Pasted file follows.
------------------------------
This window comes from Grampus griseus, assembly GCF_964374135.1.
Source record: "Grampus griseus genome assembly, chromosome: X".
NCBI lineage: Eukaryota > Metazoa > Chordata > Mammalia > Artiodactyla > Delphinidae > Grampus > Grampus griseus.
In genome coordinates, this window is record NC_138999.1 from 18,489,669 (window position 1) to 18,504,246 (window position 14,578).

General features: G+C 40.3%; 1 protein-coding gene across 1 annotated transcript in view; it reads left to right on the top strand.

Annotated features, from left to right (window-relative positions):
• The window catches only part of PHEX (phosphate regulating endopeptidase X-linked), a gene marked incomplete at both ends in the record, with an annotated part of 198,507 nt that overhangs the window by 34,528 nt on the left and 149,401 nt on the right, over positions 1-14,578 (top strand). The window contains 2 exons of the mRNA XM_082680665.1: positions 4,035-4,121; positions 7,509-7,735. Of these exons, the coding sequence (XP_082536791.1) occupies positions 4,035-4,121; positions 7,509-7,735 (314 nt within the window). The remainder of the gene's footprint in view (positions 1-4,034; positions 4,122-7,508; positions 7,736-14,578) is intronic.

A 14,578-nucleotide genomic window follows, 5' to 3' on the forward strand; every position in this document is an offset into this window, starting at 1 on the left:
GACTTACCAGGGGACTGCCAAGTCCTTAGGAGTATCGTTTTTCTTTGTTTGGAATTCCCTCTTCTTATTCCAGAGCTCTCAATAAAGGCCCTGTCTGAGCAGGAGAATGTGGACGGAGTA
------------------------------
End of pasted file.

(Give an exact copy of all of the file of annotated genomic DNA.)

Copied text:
This window comes from Grampus griseus, assembly GCF_964374135.1.
Source record: "Grampus griseus genome assembly, chromosome: X".
NCBI lineage: Eukaryota > Metazoa > Chordata > Mammalia > Artiodactyla > Delphinidae > Grampus > Grampus griseus.
In genome coordinates, this window is record NC_138999.1 from 18,489,669 (window position 1) to 18,504,246 (window position 14,578).

General features: G+C 40.3%; 1 protein-coding gene across 1 annotated transcript in view; it reads left to right on the top strand.

Annotated features, from left to right (window-relative positions):
• The window catches only part of PHEX (phosphate regulating endopeptidase X-linked), a gene marked incomplete at both ends in the record, with an annotated part of 198,507 nt that overhangs the window by 34,528 nt on the left and 149,401 nt on the right, over positions 1-14,578 (top strand). The window contains 2 exons of the mRNA XM_082680665.1: positions 4,035-4,121; positions 7,509-7,735. Of these exons, the coding sequence (XP_082536791.1) occupies positions 4,035-4,121; positions 7,509-7,735 (314 nt within the window). The remainder of the gene's footprint in view (positions 1-4,034; positions 4,122-7,508; positions 7,736-14,578) is intronic.

A 14,578-nucleotide genomic window follows, 5' to 3' on the forward strand; every position in this document is an offset into this window, starting at 1 on the left:
GACTTACCAGGGGACTGCCAAGTCCTTAGGAGTATCGTTTTTCTTTGTTTGGAATTCCCTCTTCTTATTCCAGAGCTCTCAATAAAGGCCCTGTCTGAGCAGGAGAATGTGGACGGAGTA